The latest in a popular series about a group of princesses who use their knowledge of magical gemstones to protect the wildlife.

This story will appeal to readers who like their princesses with some social responsibility, determination and a hint of magic. The illustrations look so much like a particularly beautiful colouring book that they would make a lovely gift for anyone who likes to colour in their own readings books (nb. This is not always advised. Only if the book belongs to you and you especially want to add colour.)

A story with a strong environmental message, a beautiful setting, and a great group of friends.


Magical Kingdom Of The Birds – The Missing Fairy-Wrens by Anne Booth

Maya loves her new friends in the human world, but she is always pleased to be called img_8576into the colouring book to meet her bird and fairy friends. Maya is excited to see the new fairy-wrens, who present their mates with petals, but more than half the birds have gone missing. As guardian of the book, it is Maya’s duty and pleasure to help. 

Maya sets out towards the fairy castle to find out whether villainous Lord Astor is up to his usual schemes. 

The Missing Fairy Wrens is the third book in this delightful series, and it just keeps getting better. 

It is lovely to find a younger book about fairies and petals and sparkles which is totally palatable and attractive to a large number of readers. Stories about fairies can lapse too easily into sentimentality, but this series is genuinely well written, the threat level is just right and the world is unique and interesting.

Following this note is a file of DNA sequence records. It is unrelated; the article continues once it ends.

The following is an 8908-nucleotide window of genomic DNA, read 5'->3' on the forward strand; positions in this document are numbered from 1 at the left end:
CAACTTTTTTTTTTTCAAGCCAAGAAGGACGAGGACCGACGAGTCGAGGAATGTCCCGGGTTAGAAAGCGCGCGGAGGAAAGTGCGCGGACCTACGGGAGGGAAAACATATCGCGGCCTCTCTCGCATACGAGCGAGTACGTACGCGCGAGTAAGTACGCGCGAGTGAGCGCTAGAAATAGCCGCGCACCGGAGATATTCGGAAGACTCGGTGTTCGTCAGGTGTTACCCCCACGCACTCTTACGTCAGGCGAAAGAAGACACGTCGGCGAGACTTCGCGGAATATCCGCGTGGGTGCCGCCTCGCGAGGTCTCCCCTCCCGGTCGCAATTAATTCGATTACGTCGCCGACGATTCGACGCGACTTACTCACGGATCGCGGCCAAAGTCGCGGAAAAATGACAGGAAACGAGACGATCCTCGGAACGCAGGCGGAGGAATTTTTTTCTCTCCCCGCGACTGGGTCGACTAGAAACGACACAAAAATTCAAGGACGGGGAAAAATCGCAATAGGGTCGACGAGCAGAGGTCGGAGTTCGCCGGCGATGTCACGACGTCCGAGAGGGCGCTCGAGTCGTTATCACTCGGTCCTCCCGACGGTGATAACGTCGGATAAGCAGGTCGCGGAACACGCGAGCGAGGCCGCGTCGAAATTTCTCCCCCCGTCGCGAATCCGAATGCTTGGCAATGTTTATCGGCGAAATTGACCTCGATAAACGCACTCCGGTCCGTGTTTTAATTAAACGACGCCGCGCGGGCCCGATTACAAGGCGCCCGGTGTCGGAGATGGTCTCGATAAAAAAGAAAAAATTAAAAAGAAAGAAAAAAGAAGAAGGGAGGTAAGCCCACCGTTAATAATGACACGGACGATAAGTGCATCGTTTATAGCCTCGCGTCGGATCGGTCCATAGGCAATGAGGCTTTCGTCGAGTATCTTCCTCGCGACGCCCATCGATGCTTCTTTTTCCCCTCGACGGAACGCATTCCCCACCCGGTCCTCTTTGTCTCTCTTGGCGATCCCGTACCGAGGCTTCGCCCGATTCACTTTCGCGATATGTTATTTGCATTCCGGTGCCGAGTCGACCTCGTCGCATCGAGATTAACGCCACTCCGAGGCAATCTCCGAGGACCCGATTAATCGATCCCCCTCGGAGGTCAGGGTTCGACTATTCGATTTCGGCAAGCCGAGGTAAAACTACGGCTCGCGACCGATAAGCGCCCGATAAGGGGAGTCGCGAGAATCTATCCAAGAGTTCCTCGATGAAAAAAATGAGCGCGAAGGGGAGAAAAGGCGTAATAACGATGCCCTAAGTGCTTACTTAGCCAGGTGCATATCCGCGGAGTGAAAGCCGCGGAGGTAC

The fact it teaches readers about birds is an added bonus. Fairywrens are real Australian birds with beautiful plumage. With the ability to identify birds dwindling among adults, it is important that this knowledge is passed down to younger generations. Introducing birds through stories and illustration is a great idea. There is a reason we are all familiar with robins regardless of how many we see. It is time this was extended to a wider range of species. 

A real favourite series. The books are a joy from start to finish. 


Many thanks to Egmont UK, Nosy Crow Books, Oxford University Press and Stripes Publishing for gifting the titles reviewed in this feature. Opinions remain my own.

Middle Grade Reviews

Review: She Wolf by Dan Smith

Review: She Wolf by Dan Smith



‘What happened here wasn’t any kind of destiny; it was murder, and no one expects you to avenge it. Not even your Gods.’

(She Wolf by Dan Smith. P46.)



Viking girl Ylva washes up on the frozen shores of Northumbria, but her mother is killed. Ylva swears to avenge her memory as the Gods decree and sets out into the wild with her wolf Geri.

The land is wild, but it is not only the wolves that Ylva has to fear. She must also work out whether she can trust Cathryn and Bron, the Saxons who offer her shelter.

An epic tale of trust and the truest forms of bravery. 



An epic historical adventure which reminded me of the works of Rosemary Sutcliff. Viking attitudes towards revenge were examined in a way which was both sensitive to the time period and relevant to the modern day.

Ylva’s quest for vengeance begins with her certainty, as a Viking, that it is her role. This is the only narrative she has ever heard and it is how her people live. In fact, as she discovers, it is how other tribal people live during the same time period. Cathryn begs Ylva not to go in search of vengeance, but she is set on it. The examination of the motives behind revenge and the use of religious belief to justify it was fascinating. It is also a lesson which might be relevant to much smaller scale problems. Sometimes, no matter what wrong someone has done us, the best thing is to let that be the last bit of damage.

It was great to see a narrative about fights and the quest for justice centered around girls. Although there are male characters, there are female warriors in the story with the same bloodthirst and ideas about vengeance. Girls need to believe they have a decision about when to pick a fight and to know that often the bravest thing you can do is turn away.